Using NP-Complete Problems to Compare a CPU, GPU, and the Intel® Xeon Phi™ Coprocessor

David M. Toth, Zachary Goodwyn, and Jerome Mueller


Performance evaluation, Analysis and modleing, GPU, Intel Phi, Coprocessor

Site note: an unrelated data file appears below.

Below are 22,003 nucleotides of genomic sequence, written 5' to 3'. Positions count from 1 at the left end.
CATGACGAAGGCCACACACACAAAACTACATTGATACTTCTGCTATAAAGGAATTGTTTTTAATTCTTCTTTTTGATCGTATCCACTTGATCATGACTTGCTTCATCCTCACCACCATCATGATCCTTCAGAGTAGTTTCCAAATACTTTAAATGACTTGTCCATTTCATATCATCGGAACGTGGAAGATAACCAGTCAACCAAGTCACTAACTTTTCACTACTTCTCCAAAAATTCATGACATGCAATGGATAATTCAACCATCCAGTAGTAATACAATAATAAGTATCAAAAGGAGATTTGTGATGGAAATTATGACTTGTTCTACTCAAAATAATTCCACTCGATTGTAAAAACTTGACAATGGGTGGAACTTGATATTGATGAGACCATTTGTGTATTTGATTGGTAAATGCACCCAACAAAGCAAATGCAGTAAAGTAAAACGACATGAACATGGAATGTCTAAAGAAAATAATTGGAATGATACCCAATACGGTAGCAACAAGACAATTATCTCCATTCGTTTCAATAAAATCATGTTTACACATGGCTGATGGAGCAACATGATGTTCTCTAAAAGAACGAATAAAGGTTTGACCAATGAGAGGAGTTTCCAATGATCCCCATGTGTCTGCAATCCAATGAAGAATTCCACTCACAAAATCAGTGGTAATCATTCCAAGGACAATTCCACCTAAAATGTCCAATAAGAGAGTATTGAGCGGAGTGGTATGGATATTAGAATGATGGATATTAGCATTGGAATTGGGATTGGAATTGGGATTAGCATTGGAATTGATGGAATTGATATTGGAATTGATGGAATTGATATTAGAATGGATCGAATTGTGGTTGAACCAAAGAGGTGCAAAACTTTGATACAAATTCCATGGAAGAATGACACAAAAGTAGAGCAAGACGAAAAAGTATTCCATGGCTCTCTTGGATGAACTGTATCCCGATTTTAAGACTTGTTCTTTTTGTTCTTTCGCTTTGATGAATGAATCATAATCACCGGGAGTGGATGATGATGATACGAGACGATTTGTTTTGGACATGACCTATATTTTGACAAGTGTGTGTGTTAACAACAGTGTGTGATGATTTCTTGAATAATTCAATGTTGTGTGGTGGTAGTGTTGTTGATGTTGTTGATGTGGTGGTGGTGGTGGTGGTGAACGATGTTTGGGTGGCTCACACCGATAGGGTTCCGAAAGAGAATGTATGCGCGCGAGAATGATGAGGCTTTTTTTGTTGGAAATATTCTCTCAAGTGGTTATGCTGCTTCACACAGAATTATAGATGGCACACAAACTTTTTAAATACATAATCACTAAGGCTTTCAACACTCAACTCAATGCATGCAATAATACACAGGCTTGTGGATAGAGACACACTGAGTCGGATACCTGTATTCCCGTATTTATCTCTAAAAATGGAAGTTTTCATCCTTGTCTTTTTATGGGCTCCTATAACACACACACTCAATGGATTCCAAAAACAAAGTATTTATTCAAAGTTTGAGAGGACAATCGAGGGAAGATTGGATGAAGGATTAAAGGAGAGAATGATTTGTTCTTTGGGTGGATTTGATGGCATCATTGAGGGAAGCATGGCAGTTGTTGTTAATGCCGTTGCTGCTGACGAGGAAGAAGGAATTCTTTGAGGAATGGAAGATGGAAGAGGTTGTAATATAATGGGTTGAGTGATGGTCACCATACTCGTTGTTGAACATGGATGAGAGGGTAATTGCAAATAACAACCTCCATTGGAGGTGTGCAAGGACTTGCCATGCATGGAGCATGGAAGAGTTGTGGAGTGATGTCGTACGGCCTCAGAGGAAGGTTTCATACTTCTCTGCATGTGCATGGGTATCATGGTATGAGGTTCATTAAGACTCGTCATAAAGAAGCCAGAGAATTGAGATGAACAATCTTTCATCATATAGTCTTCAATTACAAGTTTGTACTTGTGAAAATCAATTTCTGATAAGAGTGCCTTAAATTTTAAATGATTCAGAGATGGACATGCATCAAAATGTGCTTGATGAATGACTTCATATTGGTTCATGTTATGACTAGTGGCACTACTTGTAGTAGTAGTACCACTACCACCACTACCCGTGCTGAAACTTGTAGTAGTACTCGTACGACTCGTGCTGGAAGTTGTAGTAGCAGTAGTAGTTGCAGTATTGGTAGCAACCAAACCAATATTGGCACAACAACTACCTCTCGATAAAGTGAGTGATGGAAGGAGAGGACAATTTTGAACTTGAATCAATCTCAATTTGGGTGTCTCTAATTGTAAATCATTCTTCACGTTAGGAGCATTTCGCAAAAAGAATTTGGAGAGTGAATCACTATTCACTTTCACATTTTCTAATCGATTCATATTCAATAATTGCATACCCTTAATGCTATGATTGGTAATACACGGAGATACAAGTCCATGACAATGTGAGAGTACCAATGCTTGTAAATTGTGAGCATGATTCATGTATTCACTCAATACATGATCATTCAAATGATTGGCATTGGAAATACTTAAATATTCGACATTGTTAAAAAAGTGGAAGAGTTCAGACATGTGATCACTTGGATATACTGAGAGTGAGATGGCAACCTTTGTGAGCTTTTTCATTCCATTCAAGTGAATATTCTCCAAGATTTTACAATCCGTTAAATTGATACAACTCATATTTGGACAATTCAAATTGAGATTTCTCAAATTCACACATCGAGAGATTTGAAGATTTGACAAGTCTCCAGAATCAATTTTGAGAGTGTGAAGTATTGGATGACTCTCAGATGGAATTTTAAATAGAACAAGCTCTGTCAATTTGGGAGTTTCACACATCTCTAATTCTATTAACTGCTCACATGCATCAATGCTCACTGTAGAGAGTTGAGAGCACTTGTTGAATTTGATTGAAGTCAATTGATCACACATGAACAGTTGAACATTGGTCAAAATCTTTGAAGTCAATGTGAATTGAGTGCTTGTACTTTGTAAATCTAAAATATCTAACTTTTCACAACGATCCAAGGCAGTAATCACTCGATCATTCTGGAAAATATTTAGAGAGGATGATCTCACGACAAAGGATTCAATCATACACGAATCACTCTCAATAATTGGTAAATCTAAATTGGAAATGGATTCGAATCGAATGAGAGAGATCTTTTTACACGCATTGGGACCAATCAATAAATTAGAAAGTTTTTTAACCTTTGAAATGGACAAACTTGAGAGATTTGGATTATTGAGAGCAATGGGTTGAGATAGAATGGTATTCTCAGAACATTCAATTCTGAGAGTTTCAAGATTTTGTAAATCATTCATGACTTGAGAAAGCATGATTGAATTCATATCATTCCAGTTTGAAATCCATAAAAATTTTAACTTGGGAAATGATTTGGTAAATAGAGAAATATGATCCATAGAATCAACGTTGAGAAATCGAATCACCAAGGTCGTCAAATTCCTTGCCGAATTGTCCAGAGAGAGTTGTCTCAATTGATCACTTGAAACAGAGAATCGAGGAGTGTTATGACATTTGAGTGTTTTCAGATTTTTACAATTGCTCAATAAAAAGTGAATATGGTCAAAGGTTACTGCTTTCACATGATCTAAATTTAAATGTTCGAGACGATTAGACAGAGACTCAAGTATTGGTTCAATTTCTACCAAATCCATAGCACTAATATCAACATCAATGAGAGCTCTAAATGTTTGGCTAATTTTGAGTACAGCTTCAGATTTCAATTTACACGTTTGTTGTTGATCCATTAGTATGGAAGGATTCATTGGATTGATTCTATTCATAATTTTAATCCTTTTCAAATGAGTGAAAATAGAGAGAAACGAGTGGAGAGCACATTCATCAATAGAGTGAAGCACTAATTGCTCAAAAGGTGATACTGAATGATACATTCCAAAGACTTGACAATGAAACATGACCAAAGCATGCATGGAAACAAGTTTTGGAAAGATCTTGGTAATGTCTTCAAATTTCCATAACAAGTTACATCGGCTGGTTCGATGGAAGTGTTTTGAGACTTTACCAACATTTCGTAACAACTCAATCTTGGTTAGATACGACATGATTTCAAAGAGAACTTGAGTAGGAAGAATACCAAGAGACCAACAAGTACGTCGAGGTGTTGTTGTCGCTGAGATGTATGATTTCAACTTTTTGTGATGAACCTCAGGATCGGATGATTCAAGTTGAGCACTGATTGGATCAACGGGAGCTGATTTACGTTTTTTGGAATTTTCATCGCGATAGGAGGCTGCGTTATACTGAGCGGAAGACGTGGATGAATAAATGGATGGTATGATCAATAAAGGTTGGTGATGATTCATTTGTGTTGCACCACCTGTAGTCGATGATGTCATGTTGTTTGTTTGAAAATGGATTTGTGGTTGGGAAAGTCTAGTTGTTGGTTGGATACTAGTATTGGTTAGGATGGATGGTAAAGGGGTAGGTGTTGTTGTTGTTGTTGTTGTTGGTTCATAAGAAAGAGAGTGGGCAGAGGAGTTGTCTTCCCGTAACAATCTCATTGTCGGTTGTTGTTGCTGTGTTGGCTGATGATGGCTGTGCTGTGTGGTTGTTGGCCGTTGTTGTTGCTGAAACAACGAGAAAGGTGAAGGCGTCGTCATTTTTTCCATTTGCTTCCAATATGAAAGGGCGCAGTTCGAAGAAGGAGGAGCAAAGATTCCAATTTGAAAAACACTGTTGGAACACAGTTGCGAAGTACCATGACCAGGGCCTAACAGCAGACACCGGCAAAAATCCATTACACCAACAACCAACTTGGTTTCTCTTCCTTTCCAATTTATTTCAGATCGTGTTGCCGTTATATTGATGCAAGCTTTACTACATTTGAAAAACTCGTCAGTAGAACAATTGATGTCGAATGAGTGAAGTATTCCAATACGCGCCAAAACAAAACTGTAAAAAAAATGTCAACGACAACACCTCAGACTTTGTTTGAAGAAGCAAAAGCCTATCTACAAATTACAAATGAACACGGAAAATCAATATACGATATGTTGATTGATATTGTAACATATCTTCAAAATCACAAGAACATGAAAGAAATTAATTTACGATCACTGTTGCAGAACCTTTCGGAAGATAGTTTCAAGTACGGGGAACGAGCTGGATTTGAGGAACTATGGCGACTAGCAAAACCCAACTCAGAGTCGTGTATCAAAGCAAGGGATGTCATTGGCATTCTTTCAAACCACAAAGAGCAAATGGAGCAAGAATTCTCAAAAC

As accelerators are integrated into many of the newest workstations and supercomputers to provide large amounts of additional processing power, selecting the appropriate one is critical for achieving the best performance. The new Intel® Xeon® Phi™ coprocessor provides more processing cores than a CPU but less than a graphics processing unit (GPU). However, the Phi's cores do not have the limitations of a GPU's cores and can also run code written for traditional CPUs instead of requiring code written specifically for GPUs. We used the traveling salesman problem, the knapsack problem, and the party problem, three NP-complete problems, as benchmark applications to compare the relative performance of the Phi with a contemporary GPU and CPU. Programs were written to solve the problems on the CPU and on the coprocessor that could be easily ported to run on the GPU with only minor modifications. The length of time the programs took to complete on the coprocessor, the GPU, and the CPU was measured. While the GPU attained speedups of almost 14 to 80 over a single CPU core for the problems, the coprocessor only attained speedups between 4 and 7 for the problems.

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